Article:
by Markus L. Hilbert, AuD
Providing hearing health information through online communities creates fans, not just patients.
Are today's professional hearing health care Web sites really paving the way for consumers to obtain appropriate hearing solutions? This article discusses the current landscape of online marketing and solutions for patient retention using key online tools and effective online patient referral strategies.
In Part 1 (April 2012 HR), we reviewed the obstacles in hearing aid adoption based on MarkeTrak research, and the solutions hearing care professionals need to provide online in order to help not-yet-users (NYUs) overcome these barriers (Table 1). Once we address these obstacles, the number of people ready to act (RTA) on their hearing loss and to get amplification will likely increase, which will benefit all hearing care providers. Your traditional marketing, focused on getting the RTAs in your own clinic, will then have a much higher return. Alternative marketing strategies, such as social media marketing and an active online presence, will then be your natural next step.
Briefly, let's consider what a typical consumer might find when currently searching the Internet for hearing solutions.
Survey basics. This survey was designed to provide individual hearing practices with a benchmarking tool to compare their performance against industry standards. These statistics can be used as a basis for assessing and setting realistic, continuous, and fact-based improvement goals.
No matter how attractive manufacturer Web sites may look, they are naturally biased, focusing on specific products and basic clinic listings. While they can be effective at helping a potential consumer who is already actively looking for a hearing aid, they are far less effective at persuading the NYUs who are still in denial or are undecided on how take action. Furthermore, most of these sites say similar things, albeit in different ways, and position their product as "the best." In a world of superlatives, framing an already complex subject in terms that describe technical features leads to consumer exhaustion.
Clinic and dispensing office Web sites—whether they are search engine optimized (SEO) or not—are selling a service, and consumers also perceive them as biased. Although some professional Web sites are very helpful, well designed, and properly structured for visitors, few clinicians are able to invest time and resources in their Web presence and persuade NYUs to take action. Additionally, hearing practice Web sites can often look the same, with little differentiation from a consumer point of view.
It is my opinion that most nonprofit organizations' Web sites, including our professional organizations' consumer-facing components, are less influential than they could be. These organizations are key players in the industry and should not be marginalized. Although the information found on these Web sites is more objective than those of private dispensing offices and manufacturers, due to their budget restrictions and their noncommercial purpose, many lack the up-to-date and personally relevant information sought by consumers—and almost all miss the mark when it comes to providing an effective "call to action," inspiring consumers to make an appointment.
Consumers also may discover online forums in their Web searches. While these can sometimes bridge the gap between hearing professionals and consumers (including NYUs) seeking advice, they rarely offer a local resource. Furthermore, online forum information is notoriously unstructured, and some of the information comes from specious sources.
Online lead-generating services, as well as insurance and finance providers, may seem interruptive to the professional clinical process, but are easily one of the strongest online conversion sources. However, some in the professional community are wary about goals and business structure of some lead-generating services (a topic beyond the scope of this article).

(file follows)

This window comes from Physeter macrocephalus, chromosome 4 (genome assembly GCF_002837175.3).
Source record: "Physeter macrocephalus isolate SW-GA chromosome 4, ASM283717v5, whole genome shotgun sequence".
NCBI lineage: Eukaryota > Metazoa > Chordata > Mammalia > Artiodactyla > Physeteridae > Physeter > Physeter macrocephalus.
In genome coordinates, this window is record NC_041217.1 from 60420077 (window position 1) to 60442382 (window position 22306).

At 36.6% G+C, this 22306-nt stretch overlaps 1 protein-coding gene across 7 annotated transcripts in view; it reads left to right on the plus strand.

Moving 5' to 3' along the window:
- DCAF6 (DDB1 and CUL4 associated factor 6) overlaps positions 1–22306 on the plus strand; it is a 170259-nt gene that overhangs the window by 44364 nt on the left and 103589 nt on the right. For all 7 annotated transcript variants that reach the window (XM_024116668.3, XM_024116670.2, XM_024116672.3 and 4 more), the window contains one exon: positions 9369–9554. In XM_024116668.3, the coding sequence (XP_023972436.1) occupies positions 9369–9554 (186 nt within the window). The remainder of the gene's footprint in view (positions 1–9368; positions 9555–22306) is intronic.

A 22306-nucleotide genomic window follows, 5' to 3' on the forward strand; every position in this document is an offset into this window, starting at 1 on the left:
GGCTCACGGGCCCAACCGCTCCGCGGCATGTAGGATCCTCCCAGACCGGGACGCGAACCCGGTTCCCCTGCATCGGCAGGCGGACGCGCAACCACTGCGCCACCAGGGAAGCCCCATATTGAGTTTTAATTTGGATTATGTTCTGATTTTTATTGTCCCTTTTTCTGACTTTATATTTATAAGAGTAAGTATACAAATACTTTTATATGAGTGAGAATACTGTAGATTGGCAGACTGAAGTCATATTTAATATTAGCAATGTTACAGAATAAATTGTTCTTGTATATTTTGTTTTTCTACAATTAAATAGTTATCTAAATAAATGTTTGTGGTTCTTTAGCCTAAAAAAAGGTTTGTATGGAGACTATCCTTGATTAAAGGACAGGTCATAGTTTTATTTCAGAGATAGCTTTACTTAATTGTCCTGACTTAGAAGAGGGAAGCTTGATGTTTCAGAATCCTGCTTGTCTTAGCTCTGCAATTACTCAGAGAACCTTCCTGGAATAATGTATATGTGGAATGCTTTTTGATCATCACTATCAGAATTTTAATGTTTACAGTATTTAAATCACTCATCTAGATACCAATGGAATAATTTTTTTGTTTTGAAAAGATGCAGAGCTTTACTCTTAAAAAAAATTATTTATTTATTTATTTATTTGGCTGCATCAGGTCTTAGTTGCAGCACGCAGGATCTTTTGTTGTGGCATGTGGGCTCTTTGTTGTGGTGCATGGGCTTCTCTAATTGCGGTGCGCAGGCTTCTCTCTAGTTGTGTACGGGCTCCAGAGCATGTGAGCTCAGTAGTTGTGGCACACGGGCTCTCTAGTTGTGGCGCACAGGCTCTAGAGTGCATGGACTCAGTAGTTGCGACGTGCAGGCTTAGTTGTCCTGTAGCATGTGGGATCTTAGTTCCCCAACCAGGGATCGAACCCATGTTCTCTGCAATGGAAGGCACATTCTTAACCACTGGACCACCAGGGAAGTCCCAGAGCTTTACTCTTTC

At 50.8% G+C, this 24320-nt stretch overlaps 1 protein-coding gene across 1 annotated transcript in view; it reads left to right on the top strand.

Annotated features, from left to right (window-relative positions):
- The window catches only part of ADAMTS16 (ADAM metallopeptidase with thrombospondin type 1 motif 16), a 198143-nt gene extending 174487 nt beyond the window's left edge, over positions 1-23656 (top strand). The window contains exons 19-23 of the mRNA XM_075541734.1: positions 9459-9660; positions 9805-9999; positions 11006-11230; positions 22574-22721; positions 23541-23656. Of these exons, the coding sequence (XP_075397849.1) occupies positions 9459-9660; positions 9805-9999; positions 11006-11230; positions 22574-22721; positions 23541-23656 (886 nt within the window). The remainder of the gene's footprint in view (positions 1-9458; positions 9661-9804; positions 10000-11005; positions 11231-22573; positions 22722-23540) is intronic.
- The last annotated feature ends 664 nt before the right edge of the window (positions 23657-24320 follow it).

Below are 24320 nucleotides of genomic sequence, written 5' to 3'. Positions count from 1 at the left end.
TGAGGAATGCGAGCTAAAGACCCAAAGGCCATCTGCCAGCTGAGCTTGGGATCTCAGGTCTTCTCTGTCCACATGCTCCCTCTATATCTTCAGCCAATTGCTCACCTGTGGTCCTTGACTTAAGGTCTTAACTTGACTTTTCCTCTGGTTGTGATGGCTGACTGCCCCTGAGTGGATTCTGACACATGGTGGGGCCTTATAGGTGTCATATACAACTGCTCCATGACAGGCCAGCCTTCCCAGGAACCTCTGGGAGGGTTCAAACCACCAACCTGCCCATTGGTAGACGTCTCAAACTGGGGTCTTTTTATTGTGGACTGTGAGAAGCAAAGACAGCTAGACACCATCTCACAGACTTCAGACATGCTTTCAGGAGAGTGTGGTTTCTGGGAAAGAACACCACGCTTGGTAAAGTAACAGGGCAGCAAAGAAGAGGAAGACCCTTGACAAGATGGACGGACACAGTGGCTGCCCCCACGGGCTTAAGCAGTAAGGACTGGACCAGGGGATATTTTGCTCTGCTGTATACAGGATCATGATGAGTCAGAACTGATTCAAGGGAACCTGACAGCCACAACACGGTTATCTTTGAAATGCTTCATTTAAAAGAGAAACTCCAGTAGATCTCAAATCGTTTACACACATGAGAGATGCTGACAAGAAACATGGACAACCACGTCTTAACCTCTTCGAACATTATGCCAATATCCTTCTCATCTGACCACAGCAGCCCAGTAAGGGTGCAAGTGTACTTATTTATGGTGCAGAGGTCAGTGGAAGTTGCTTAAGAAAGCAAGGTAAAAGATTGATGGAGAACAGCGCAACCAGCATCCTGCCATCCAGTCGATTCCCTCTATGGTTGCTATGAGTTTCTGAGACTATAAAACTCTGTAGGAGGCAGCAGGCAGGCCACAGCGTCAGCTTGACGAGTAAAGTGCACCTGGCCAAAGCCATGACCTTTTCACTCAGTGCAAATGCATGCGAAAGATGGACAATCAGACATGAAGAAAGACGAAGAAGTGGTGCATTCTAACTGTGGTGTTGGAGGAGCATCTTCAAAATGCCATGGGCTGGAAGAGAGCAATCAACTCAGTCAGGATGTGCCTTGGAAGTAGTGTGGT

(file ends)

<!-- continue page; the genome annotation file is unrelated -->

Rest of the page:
In summary, our online consumer outreach suffers from bias; overly complex and confusing information; a missing context that ties consumers' specific needs to specific products and services (including best practices); a lack of a persuasive and urgent call to action; and little differentiation between practices. As a result, many hearing care professionals say that their Internet marketing receives a weak result in terms of return on investment (ROI).
When looking at the list of solutions presented in Table 1, many seem to be attainable only through the collective action of all dispensing professionals. No individual can, for example, improve the image of hearing aids or increase awareness on hearing loss. Yet, unknowingly, we already apply many of these solutions when dealing with certain patients in our practices, particularly patients in denial.
If we could take our in-clinic approach and apply it online, perhaps many more NYUs would be open to amplification. The in-clinic approach is straightforward. Patients often come in with a strong attitude of "I don't have a problem." In these situations, the role of the clinician is clear: understand the history of the patient, test the patient's hearing, analyze the results, present the situation and possible solutions (eg, amplification and listening strategies), and explain the upsides versus downsides of taking action. The clinician will also answer all the patient's questions, and try to respond to their doubts and hesitations. The onus is then on the patient to reach the state of being ready to adopt a solution.
Many clinicians have learned how to do this counseling in a nonthreatening way and can transform a stubborn "don't have a problem" visitor into an "I really need to do something about it" patient in a single session. However, most people who are not ready for a solution also do not go to a clinic—but quite a few go online to research their possible problem, as shown by the online traffic research in Part 1.
Just as in the clinic, we need to provide online hearing care information that is applicable to the patient. A general description of hearing loss and available solutions helps, but it does not suffice completely. The patient needs to feel that the information applies to them in order to decide to use it.